A well-done introduction for the book. The three essays are particularly good. Thumbs up.
Chapter 2: The Mystery of Michael Scot
This chapter is in reality a piece of fiction. In this chapter we're told the story of Michael Scot (a powerful wizard which seems to combine many different hedge magic traditions) and four hedge wizards who're searching for him for one reason or another. We get the full background of all characters involved, and an explanation of why they're searching for Michael Scot. Each of the four hedge wizards is a representative of the four traditions presented in this book, and some of them, as well as Michael Scot, are based in real people. At the end of the chapter we get the full statistics of all of the main characters.
I dislike this chapter. A lot. The story is quite shallow and artificial, and looks like an excuse to make the four hedge wizards join forces. The fact that two or three extra hedge magic traditions could have used this space doesn't help, either. Overall, this is the reason of why many people, including myself, tend to stay away from gaming fiction. Thumbs down.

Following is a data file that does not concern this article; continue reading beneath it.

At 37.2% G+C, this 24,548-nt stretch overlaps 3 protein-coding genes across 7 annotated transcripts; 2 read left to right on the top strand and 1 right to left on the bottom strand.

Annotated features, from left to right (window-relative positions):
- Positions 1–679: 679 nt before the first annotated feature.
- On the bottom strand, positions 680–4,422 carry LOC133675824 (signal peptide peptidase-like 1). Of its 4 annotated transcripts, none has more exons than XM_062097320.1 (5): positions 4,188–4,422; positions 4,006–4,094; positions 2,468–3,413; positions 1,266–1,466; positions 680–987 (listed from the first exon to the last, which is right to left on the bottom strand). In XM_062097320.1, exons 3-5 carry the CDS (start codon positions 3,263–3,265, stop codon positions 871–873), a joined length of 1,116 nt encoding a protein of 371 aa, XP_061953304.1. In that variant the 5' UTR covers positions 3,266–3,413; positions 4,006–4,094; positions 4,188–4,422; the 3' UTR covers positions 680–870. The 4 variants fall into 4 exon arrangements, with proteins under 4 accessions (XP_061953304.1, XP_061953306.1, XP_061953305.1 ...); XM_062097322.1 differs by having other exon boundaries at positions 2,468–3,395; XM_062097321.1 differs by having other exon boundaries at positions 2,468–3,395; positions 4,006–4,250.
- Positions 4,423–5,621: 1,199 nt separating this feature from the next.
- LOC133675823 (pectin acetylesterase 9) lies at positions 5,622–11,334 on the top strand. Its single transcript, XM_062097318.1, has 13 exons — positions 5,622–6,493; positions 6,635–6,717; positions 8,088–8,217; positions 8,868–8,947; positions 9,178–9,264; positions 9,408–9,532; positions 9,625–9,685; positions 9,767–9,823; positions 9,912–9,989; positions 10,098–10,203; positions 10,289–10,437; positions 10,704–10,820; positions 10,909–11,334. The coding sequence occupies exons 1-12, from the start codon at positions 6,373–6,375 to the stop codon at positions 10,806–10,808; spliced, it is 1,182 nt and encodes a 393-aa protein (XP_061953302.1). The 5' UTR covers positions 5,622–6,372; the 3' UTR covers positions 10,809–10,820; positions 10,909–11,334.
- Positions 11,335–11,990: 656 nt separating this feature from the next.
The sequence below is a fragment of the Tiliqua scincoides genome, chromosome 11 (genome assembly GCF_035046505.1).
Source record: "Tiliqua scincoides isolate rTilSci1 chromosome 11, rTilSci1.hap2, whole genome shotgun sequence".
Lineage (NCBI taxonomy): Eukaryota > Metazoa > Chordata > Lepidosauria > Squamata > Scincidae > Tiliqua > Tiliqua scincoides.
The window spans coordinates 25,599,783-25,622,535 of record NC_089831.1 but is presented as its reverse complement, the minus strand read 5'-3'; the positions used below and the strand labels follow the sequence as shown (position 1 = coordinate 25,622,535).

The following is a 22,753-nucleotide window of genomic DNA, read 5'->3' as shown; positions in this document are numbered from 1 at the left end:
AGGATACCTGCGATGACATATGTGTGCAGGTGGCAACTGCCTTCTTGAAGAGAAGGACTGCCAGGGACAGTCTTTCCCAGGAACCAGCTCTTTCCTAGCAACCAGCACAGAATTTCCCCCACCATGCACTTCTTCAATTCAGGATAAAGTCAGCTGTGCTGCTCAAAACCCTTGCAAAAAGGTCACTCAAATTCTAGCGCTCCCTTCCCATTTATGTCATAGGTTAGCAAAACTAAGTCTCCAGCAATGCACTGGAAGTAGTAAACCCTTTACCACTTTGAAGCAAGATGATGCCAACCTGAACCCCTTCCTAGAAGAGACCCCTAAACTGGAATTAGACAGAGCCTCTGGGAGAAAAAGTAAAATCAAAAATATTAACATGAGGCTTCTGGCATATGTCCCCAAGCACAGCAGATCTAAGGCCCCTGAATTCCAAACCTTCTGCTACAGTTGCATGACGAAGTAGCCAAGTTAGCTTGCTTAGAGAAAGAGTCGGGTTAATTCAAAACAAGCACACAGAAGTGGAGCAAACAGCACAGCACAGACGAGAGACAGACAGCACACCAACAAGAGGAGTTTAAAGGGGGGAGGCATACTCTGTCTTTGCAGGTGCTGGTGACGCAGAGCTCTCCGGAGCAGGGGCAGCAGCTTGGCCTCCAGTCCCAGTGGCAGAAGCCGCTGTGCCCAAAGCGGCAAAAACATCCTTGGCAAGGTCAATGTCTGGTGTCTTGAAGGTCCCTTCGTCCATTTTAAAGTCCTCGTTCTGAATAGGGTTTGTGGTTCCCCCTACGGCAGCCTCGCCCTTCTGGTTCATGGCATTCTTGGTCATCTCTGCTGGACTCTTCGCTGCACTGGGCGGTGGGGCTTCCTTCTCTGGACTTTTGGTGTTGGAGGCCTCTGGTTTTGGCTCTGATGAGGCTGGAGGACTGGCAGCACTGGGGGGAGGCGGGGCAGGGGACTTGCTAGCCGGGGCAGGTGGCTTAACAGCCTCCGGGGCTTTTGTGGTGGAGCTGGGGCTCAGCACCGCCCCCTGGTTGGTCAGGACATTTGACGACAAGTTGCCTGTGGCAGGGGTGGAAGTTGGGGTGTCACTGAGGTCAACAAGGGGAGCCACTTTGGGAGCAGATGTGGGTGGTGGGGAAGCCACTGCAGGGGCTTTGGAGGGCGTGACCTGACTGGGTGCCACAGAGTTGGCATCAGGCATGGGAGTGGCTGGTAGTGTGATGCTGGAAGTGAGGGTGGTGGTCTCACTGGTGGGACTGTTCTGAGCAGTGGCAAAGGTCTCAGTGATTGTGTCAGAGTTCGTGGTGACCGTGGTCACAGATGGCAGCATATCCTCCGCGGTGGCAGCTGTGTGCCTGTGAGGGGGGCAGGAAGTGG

Chapter 3: Hedge Wizardry
This is the meat and bones of this book, and it really feels like a prize for enduring the piece of crap that is Chapter 2. It begins explaining how you can create a hedge wizard character: you can either use your companion slot, and acquire all hedge magic abilities as Virtues, or use your magus slot, making the character a mystic companion. Mystic companions hedge wizards have all hedge magic powers for free, but receive less experience points and, as stated before, take your magus slot. This first section of the chapter ends with advice on how hedge wizards may join the Order, and how each hedge magic tradition interacts with the different auras.